Anna de la Motte
June is International Men’s Health Month. The aim is to bring awareness to male health issues and promote healthy practices.1 Today we will explore how tailored education and shared decision-making tools could help men get the most from conversations with healthcare professionals about prostate cancer and facilitate decisions about screening. Stay tuned for a second post focusing on the role of patient-reported outcomes in measuring prostate cancer treatment-related symptoms and how this information may help inform treatment decisions.
What are the benefits and risks of screening for prostate cancer?
Prostate cancer is the second most common cancer affecting men in the United States and one of the leading causes of cancer-related death among men in all racial groups.2 Early detection of prostate cancer through screening can facilitate timely treatment that improves outcomes. However, there are also possible risks, including ‘false positives’ that may cause needless stress, follow-up diagnostic tests that have their own risks, and treatments that may prove to be unnecessary depending on the speed at which an individual’s cancer progresses.3 These complex factors, along with evolving screening recommendations, have led to confusion amongst health care providers (HCPs) and their male patients.2,3
What are the recommendations around screening and are these being followed?
Because of this complexity, the U.S. Preventive Services Task Force (USPSTF), American College of Physicians (ACP), and American Urologic Association (AUA) all advise a conversation between HCPs and patients regarding the uncertainties, benefits, and potential harms of prostate cancer screening as well as the patients’ personal preferences and risk factors, before making a decision about screening.4,5,6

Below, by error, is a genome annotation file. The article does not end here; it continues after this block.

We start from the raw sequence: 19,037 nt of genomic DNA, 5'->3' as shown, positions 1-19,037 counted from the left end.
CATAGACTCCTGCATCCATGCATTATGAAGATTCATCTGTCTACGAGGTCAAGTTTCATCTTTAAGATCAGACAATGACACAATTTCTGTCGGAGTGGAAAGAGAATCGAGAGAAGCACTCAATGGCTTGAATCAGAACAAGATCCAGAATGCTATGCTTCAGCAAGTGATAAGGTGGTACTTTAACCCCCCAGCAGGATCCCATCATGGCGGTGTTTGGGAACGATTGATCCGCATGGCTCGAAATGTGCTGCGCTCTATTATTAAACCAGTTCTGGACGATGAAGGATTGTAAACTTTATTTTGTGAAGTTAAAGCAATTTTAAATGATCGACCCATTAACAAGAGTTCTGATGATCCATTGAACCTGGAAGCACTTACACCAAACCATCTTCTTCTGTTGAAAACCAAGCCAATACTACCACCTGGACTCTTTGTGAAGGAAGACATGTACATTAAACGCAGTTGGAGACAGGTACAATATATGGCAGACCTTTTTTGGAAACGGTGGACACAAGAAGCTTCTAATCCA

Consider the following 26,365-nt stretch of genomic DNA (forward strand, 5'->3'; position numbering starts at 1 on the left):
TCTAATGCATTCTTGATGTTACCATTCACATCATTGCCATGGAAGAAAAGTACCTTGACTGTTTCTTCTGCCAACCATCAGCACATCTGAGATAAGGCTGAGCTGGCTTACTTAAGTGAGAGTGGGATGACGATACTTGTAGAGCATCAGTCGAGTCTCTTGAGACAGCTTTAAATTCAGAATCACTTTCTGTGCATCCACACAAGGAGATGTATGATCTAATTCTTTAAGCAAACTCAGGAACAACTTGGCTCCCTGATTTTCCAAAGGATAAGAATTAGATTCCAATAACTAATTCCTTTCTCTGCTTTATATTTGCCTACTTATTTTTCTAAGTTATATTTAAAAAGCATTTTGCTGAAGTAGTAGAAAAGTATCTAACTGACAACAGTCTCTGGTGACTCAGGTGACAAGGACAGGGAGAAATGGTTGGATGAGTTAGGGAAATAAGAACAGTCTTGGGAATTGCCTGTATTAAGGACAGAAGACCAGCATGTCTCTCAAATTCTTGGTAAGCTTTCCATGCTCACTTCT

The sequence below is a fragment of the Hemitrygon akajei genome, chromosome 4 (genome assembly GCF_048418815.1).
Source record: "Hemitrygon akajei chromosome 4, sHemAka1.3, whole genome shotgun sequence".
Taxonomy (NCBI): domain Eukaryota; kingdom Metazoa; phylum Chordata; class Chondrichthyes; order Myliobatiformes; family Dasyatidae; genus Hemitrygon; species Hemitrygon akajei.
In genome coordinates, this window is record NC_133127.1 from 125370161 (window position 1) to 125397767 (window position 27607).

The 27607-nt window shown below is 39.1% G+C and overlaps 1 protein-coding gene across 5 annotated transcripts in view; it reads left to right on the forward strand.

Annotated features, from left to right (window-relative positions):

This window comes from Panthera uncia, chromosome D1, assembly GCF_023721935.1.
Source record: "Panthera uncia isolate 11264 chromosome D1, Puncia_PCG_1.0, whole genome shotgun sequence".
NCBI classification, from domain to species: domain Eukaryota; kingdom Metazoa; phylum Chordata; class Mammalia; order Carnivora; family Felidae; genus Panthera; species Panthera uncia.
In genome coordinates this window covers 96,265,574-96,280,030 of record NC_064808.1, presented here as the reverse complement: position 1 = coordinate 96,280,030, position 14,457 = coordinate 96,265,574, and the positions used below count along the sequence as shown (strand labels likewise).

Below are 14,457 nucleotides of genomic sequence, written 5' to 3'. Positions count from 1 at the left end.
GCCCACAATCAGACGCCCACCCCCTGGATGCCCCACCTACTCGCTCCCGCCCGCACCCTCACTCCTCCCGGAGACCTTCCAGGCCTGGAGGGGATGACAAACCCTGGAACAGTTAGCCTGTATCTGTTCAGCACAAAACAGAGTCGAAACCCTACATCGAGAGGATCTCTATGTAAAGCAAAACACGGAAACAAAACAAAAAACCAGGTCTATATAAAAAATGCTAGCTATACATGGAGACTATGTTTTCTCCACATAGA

Despite these guidelines, National US survey data suggests that only 25% of men aged 40 and older discuss PSA screening with their provider.5
Why don’t men discuss PSA screening with their HCP?
Research suggests that there are barriers to these discussions, including screening recommendations with poor interpretability.
For example, one study found that only 19.1% of men who were newly diagnosed with prostate cancer were able to accurately identify the meaning of the USPSTF’s screening recommendation. Most of the participants (74.3%) also expressed a lack of confidence that the recommendations were in the best interest of men’s health.7 However, men who had paid more attention to the recommendation and had a better understanding of it, held a more nuanced view (i.e., that annual screening should be conducted for some, but not all men over the age of 50).7
Addressing these barriers could facilitate patient-provider discussions, improve informed decision making, and ultimately help prevent morbidity and mortality from prostate cancer. This may include revised screening recommendations presented in clear language, as well as tailored content that addresses the individual’s misconceptions and concerns about screening.